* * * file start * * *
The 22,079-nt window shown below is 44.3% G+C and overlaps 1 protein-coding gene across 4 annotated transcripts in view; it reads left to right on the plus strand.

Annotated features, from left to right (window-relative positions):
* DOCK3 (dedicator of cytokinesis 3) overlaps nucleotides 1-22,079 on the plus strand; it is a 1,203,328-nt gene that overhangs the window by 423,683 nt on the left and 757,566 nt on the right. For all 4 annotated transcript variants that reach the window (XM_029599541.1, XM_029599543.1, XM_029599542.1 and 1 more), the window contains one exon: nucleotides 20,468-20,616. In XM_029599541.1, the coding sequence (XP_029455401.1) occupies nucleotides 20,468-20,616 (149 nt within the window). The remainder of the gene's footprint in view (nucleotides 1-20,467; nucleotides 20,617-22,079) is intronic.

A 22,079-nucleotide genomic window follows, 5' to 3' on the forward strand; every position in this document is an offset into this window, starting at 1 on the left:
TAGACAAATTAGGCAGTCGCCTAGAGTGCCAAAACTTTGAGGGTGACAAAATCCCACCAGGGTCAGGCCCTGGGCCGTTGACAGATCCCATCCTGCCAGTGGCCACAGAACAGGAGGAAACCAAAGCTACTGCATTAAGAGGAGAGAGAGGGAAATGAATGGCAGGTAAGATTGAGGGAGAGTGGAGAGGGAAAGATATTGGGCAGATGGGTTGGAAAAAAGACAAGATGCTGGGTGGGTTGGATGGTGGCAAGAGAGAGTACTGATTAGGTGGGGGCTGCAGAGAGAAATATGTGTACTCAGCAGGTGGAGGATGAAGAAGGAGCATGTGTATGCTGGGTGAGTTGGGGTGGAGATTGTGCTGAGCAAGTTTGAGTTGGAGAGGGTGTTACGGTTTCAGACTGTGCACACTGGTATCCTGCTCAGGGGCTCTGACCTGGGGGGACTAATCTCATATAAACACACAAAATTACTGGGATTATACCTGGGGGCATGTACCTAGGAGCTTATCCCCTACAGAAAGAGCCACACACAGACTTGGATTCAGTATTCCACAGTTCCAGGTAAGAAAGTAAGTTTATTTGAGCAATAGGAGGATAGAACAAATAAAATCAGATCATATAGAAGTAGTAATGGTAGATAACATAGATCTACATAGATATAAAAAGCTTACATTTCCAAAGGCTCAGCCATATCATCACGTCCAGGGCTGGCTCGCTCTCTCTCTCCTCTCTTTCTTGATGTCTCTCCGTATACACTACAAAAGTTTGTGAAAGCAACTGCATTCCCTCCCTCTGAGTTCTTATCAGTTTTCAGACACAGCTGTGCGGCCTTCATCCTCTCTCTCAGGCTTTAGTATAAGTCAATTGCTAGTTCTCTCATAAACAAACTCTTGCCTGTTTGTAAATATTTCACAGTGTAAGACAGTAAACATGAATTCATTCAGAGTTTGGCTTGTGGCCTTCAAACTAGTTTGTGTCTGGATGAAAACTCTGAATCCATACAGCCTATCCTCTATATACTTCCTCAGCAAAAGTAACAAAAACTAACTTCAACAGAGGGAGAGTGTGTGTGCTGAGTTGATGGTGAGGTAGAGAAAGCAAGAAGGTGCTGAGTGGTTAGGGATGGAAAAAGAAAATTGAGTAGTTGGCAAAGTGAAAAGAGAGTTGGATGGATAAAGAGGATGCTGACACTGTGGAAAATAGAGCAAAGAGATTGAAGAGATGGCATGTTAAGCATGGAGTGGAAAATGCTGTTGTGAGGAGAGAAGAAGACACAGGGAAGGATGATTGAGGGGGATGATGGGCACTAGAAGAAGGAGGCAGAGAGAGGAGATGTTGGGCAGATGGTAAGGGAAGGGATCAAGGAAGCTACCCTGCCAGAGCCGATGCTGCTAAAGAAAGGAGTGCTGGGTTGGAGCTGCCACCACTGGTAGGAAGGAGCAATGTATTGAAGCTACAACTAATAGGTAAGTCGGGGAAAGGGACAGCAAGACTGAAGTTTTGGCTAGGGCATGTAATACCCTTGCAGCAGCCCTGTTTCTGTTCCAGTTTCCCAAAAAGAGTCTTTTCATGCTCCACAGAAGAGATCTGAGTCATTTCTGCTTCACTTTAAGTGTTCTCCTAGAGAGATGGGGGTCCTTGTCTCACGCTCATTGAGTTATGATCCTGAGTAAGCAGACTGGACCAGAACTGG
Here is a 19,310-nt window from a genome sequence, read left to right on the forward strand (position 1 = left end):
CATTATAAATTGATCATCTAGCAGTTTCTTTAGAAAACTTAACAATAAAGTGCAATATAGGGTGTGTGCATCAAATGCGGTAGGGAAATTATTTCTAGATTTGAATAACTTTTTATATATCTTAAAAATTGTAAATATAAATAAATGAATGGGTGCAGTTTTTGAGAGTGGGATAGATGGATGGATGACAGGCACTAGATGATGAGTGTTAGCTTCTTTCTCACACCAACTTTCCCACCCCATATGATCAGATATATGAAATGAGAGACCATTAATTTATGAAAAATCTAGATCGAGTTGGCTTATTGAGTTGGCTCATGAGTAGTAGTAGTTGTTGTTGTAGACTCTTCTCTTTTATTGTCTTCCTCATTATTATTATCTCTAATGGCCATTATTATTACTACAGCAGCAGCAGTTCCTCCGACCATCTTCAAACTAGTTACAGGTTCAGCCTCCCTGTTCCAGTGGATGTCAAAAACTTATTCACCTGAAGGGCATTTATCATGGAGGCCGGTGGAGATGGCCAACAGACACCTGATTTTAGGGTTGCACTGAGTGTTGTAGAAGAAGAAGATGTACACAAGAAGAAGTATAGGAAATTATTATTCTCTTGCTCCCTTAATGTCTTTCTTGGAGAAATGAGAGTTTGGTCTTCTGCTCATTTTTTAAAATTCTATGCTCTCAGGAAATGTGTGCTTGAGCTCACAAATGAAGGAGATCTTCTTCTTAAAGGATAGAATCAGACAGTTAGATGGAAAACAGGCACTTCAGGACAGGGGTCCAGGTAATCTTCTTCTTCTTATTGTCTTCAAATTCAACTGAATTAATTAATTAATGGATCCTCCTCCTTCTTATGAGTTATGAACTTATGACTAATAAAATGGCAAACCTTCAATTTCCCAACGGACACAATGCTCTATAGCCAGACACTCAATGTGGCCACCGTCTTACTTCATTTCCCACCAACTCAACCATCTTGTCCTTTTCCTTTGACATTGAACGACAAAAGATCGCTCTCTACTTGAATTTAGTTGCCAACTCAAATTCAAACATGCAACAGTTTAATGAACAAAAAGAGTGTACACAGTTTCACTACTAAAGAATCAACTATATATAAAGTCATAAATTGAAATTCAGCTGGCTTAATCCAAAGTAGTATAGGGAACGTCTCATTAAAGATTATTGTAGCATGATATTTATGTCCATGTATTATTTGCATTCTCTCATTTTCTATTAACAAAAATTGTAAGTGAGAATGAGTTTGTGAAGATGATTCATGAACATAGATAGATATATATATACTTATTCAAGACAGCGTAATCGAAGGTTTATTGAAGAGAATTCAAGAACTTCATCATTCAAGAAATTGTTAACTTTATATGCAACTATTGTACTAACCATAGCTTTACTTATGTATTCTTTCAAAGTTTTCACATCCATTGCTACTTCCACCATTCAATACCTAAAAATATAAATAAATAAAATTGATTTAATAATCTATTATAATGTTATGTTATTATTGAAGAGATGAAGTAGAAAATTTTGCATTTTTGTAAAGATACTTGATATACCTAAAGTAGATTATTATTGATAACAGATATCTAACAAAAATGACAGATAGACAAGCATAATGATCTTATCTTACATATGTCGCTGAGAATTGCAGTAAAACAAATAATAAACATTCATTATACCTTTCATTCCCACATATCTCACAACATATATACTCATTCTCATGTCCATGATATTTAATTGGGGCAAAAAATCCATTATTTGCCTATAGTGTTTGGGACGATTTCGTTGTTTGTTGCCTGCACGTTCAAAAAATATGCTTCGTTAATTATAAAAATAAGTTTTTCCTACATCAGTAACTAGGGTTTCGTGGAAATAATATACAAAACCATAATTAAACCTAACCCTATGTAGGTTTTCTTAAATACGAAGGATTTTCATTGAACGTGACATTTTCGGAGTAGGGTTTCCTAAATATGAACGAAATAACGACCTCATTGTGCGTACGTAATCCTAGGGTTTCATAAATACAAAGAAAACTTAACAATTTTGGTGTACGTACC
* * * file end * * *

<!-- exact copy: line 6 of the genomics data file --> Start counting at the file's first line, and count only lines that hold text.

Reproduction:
Here is a 19,310-nt window from a genome sequence, read left to right on the forward strand (position 1 = left end):